The self-contained liquid level detection apparatus of the present invention provides several advantages over previously devised magnetostrictive liquid level detection apparatus useable in detecting liquid levels in large tanks or vessels, such as underground tanks. The liquid level detection apparatus is contained completely within the outer tube. This provides an overall small diameter outer tube thereby enabling the outer tube through which the signal carrying conductors pass to be mounted within a small portion of a riser without consuming all of the interior space within the riser. This enables liquid level detection capability to be added to an existing buried tank which was not previously provided with liquid level detection capability since the small diameter outer tube which carries all of the operative components of the liquid level detection apparatus of the present invention can be easily inserted through an existing riser in the buried tank. Since the single diameter outer tube has a small outer diameter, the liquid level detection apparatus consumes only a small portion of the available space within the riser thereby enabling the riser to continue to function in a normal manner.
The inventive liquid level detection apparatus is easy to assemble while still providing all of the advantages and functions of a magnetostrictive liquid level or position measurement device. The small diameter outer tube of the liquid level detection apparatus of the present invention can also be mounted on an external sight glass to provide an indication of liquid level in a tank regardless of the mounting flange configuration of the sight glass.
The various features, advantages and other uses of the present invention will become more apparent by referring to the following detailed description and drawing in which:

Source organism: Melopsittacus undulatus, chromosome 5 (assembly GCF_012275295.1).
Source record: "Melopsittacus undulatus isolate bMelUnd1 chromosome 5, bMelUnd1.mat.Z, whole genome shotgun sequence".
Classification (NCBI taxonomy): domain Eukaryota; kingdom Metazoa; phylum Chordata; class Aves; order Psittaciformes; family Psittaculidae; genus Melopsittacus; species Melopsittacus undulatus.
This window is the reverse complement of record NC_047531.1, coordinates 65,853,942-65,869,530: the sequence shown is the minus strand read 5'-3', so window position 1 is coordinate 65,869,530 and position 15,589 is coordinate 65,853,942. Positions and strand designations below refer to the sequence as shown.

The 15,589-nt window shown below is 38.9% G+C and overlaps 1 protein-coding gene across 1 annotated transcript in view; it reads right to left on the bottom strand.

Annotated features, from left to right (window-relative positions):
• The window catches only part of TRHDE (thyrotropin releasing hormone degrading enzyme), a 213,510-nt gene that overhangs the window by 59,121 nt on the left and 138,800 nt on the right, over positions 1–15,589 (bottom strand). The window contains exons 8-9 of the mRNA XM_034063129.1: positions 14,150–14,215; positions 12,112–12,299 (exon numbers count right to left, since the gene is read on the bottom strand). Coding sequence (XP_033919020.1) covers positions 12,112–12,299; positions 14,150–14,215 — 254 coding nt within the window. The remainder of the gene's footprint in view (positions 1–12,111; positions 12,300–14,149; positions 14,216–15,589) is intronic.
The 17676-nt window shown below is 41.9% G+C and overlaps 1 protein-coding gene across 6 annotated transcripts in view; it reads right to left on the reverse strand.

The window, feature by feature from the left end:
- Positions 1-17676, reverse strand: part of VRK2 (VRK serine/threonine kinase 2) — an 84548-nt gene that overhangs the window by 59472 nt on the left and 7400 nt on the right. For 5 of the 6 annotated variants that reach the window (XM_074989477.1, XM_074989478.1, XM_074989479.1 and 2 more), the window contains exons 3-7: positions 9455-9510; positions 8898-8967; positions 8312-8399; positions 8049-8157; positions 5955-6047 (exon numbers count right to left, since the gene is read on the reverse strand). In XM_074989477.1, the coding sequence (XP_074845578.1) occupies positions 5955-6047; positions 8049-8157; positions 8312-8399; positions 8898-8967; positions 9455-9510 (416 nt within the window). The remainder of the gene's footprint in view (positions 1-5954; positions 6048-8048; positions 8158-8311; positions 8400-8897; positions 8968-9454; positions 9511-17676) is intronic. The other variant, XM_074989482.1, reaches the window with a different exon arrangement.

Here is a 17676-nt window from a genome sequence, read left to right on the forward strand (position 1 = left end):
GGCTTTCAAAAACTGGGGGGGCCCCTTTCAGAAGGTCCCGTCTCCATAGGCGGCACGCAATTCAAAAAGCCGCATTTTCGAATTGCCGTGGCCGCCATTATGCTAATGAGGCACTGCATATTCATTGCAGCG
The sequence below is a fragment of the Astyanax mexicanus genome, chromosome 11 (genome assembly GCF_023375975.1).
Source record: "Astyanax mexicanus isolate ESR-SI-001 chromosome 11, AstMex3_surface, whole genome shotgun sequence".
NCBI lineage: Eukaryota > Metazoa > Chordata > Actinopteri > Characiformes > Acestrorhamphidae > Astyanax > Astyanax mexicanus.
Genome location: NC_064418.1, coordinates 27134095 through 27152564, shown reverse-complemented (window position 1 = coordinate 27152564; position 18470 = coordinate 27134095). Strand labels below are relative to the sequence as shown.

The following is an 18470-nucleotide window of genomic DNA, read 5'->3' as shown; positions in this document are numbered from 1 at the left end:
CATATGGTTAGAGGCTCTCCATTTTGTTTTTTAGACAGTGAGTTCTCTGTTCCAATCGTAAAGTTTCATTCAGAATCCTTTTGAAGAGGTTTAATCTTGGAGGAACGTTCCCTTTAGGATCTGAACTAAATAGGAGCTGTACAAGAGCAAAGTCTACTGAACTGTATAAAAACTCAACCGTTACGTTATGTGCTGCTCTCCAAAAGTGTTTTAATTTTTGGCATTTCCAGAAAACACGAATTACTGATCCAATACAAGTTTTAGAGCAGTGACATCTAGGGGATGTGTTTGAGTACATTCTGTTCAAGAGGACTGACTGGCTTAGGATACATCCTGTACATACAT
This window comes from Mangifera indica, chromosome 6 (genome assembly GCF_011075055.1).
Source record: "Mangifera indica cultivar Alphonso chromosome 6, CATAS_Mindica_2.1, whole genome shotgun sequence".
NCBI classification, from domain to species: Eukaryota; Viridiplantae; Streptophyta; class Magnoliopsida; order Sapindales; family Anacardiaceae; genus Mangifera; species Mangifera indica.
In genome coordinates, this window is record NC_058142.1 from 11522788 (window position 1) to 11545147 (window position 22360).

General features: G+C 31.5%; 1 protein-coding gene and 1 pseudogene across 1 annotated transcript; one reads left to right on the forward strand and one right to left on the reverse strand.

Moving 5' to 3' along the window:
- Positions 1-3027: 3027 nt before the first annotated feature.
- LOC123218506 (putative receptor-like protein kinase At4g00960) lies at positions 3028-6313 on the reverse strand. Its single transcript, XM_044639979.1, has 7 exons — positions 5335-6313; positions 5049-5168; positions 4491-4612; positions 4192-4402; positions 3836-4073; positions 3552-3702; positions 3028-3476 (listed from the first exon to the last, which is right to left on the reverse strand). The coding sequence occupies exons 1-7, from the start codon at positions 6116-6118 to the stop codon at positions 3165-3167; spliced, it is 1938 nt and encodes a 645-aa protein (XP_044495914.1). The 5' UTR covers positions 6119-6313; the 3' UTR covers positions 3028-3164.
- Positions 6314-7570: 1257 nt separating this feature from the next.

FIG. 1A is a cutaway, side elevational view of a liquid level detection apparatus constructed in accordance with the teaching of the present invention;
FIG. 1B is a plan view of the riser portion of the tank incorporating a liquid level detection apparatus according to the present invention as shown in FIG. 1;
FIG. 1C is an enlarged, partial cross-sectional view showing an alternate mounting arrangement for the liquid level detection apparatus of the present invention in a tank with a riser;
FIG. 2 is an enlarged, partially cross-sectioned, exploded, view of the apparatus shown in FIG. 1;
FIG. 3 is an enlarged, partially cross-sectioned, assembled view of the apparatus shown in FIG. 2;
FIG. 4 is a partially broken away, side elevational view of the complete liquid level detection apparatus shown in FIGS. 1 and 3; and
FIG. 5 is a side elevational view showing the liquid level detection apparatus of FIG. 1 mounted on liquid tank sight glass.
Referring now to the drawing, and to FIGS. 1A-4 in particular, there is depicted a liquid level detection apparatus 10 constructed in accordance with the teachings of the present invention. The detection apparatus 10 is depicted as being mounted in a fixed relationship within a liquid containing tank 12, such as a gasoline tank, the liquid level in which may vary from empty to a full condition. In FIG. 1A, the tank 12 is illustrated as being slightly less than half full by way of example only. A riser 14 is mounted on the top cover of the tank 12 and extends upward generally to ground level. The riser 14 provides access to the interior of the tank 12 for the supply of liquid to the tank 12 and/or the discharge of liquid from the tank 12 through an aperture 16 located within the top cover 15 of the tank 12. Although not shown in FIG. 1A, a filler liner including a check valve and a fuel nozzle connection fitting may be mounted within the riser 14.